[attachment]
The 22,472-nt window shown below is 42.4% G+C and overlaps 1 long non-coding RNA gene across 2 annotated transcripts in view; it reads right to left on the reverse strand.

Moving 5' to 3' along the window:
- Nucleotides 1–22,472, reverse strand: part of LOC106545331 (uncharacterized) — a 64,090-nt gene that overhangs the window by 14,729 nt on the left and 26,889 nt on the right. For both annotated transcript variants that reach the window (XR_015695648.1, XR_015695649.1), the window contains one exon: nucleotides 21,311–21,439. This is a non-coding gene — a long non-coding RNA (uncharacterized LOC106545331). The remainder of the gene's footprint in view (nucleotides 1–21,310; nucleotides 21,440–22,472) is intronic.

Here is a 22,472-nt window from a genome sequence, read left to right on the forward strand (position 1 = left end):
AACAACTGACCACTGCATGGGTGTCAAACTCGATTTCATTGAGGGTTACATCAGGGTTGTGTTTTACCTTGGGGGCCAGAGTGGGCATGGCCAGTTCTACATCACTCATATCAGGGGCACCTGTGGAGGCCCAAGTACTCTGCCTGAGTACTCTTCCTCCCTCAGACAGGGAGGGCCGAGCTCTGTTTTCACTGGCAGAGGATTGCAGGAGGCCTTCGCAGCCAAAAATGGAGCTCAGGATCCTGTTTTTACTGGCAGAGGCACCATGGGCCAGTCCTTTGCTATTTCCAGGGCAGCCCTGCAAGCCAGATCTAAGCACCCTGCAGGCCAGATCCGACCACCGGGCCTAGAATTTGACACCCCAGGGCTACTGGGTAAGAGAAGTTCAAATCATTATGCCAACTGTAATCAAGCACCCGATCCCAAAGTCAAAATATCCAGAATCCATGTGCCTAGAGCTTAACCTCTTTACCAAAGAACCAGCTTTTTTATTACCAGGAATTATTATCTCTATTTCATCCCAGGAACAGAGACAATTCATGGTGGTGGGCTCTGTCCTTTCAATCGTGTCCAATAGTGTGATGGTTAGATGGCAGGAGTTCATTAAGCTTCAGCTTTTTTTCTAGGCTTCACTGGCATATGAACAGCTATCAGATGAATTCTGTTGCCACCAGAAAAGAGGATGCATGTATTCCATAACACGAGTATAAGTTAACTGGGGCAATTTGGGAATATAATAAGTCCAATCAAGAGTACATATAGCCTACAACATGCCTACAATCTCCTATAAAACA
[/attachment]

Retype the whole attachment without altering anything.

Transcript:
The 22,472-nt window shown below is 42.4% G+C and overlaps 1 long non-coding RNA gene across 2 annotated transcripts in view; it reads right to left on the reverse strand.

Moving 5' to 3' along the window:
- Nucleotides 1–22,472, reverse strand: part of LOC106545331 (uncharacterized) — a 64,090-nt gene that overhangs the window by 14,729 nt on the left and 26,889 nt on the right. For both annotated transcript variants that reach the window (XR_015695648.1, XR_015695649.1), the window contains one exon: nucleotides 21,311–21,439. This is a non-coding gene — a long non-coding RNA (uncharacterized LOC106545331). The remainder of the gene's footprint in view (nucleotides 1–21,310; nucleotides 21,440–22,472) is intronic.

Here is a 22,472-nt window from a genome sequence, read left to right on the forward strand (position 1 = left end):
AACAACTGACCACTGCATGGGTGTCAAACTCGATTTCATTGAGGGTTACATCAGGGTTGTGTTTTACCTTGGGGGCCAGAGTGGGCATGGCCAGTTCTACATCACTCATATCAGGGGCACCTGTGGAGGCCCAAGTACTCTGCCTGAGTACTCTTCCTCCCTCAGACAGGGAGGGCCGAGCTCTGTTTTCACTGGCAGAGGATTGCAGGAGGCCTTCGCAGCCAAAAATGGAGCTCAGGATCCTGTTTTTACTGGCAGAGGCACCATGGGCCAGTCCTTTGCTATTTCCAGGGCAGCCCTGCAAGCCAGATCTAAGCACCCTGCAGGCCAGATCCGACCACCGGGCCTAGAATTTGACACCCCAGGGCTACTGGGTAAGAGAAGTTCAAATCATTATGCCAACTGTAATCAAGCACCCGATCCCAAAGTCAAAATATCCAGAATCCATGTGCCTAGAGCTTAACCTCTTTACCAAAGAACCAGCTTTTTTATTACCAGGAATTATTATCTCTATTTCATCCCAGGAACAGAGACAATTCATGGTGGTGGGCTCTGTCCTTTCAATCGTGTCCAATAGTGTGATGGTTAGATGGCAGGAGTTCATTAAGCTTCAGCTTTTTTTCTAGGCTTCACTGGCATATGAACAGCTATCAGATGAATTCTGTTGCCACCAGAAAAGAGGATGCATGTATTCCATAACACGAGTATAAGTTAACTGGGGCAATTTGGGAATATAATAAGTCCAATCAAGAGTACATATAGCCTACAACATGCCTACAATCTCCTATAAAACA